Plastics; are they really recycled? Image from www.banthebottle.net.
So, what does happen to that plastic bottle, anyway? Of the 33.6 million tons, only about 6. 5% of this material gets recycled. Another 7.7% is burnt to create energy. But that leaves 85.8% of plastic pollution every year, just sitting in landfill facilities. If the plastic doesn’t end up in these facilities, natural processes carry the waste away.
Having spent the weekend with Carolynn Box of the 5 Gyres Research Institute, I learned a lot about where plastic ends up in the ocean. We showed guests on board the Sea Dragon samples taken from the 5 subtropical gyre areas of the planet, places where currents and wind flow gather plastic pollution en masse.
As I thought more about this issue and discussed the Great Lakes expedition with Carolynn and the guests, I started to wonder; are plastics building up in the lake water too?
Turns out that the answer is sadly yes. The 5 Gyres institute partnered with SUNY Fredonia University last summer to study plastics pollution in the Great Lakes. Led by Dr. Sherri Mason, a student research team discovered that the lakes had plenty of plastic in them. Lake Eerie in had the highest concentrations of plastic pollution of any water body in the world.
Figure 3 Plastic Pollution in Lake Eerie. Photo by Lynn Ischay of the Plain Dealer.
The plastic found in the lakes last year wasn’t mostly whole plastic bottles, or even large chunks of plastic. It actually built up from tiny particles, known as micro plastics. Micro plastics are created by the degradation of larger pieces of plastic, or for abrasive products that utilize plastic beads. These tiny particles are worrisome because they could potentially litter our beaches, and disrupt the food chain of the lakes. Read more about what the 5 gyres research discovered here.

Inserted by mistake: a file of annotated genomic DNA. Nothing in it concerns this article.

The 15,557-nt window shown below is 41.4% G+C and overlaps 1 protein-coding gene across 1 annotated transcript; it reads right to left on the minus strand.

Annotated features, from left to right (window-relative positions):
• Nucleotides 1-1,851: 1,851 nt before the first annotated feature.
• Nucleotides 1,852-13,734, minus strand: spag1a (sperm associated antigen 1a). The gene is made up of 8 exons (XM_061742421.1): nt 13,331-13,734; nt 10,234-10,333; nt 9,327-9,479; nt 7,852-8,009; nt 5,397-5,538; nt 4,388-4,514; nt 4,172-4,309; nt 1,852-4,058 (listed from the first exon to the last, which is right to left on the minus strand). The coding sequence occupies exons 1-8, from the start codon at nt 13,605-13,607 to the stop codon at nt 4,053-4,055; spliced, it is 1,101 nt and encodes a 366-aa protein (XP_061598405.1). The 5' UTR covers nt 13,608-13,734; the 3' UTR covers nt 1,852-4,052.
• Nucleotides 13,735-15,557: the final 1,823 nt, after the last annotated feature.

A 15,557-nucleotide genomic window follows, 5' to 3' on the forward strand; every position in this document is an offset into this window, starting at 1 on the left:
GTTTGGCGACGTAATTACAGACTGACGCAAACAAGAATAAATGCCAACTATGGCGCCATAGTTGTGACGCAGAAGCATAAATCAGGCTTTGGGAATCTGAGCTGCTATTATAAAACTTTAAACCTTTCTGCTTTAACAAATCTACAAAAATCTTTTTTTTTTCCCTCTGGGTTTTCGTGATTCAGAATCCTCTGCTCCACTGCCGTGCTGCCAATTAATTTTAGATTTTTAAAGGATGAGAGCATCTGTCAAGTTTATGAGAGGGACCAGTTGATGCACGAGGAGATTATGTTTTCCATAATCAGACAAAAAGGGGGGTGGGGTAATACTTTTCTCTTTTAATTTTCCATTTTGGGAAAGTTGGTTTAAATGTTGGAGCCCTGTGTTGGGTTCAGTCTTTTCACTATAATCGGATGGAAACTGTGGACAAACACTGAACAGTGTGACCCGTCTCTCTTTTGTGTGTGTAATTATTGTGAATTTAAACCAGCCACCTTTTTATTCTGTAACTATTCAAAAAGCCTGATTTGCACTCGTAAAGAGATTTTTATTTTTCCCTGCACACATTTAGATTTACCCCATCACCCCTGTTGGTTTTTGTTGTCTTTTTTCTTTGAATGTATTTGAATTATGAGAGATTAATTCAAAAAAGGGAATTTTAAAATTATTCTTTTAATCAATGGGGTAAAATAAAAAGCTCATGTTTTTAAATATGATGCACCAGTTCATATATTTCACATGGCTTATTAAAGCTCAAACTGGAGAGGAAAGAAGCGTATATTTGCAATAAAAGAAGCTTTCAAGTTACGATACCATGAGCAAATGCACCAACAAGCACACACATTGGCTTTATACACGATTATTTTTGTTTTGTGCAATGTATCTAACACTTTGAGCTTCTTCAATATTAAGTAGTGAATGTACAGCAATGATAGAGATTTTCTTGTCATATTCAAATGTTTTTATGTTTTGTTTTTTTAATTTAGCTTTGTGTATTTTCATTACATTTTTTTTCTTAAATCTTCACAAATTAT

So what are we going to do about it? How are we going to tackle this issue?
This is a question that the world is only beginning to understand.
What I learned from last week’s beverage blunder was that we all must take responsibility for our use of plastics. Each of us contributes to the plastic pollution that is clogging our lakes and oceans, but each of us can contribute to fixing this problem. It’s about personal decisions, as well as action as a society.
The situation is pretty bad right now. However there is hope. Stay tuned the blog for more information on what we are doing to slow the cycle of plastic pollution, and learn how you can get involved.
Blackwell, B. December 29, 2012. “Record Levels of Plastic pollution found in Lake Eerie.” The Plain Dealer, published online on Cleveland.com.
Cho, R. January 31, 2012. “What Happens to All that Plastic?” State of the Planet Blog Article. The Earth Institute, Columbia University.
Neddo, B. July 16, 2012. “Dr. Sherri Mason leading first-ever Great Lakes Plastics Survey.” Fredonia University Article. Published online.
Ellsbury, H. May 31, 2012. “5 Ways you can Help reduce Plastic Bottle Waste” Ban the Bottle article.
The Story of Stuff Project. March 17, 2010. “The Story of Bottled Water”. Youtube video.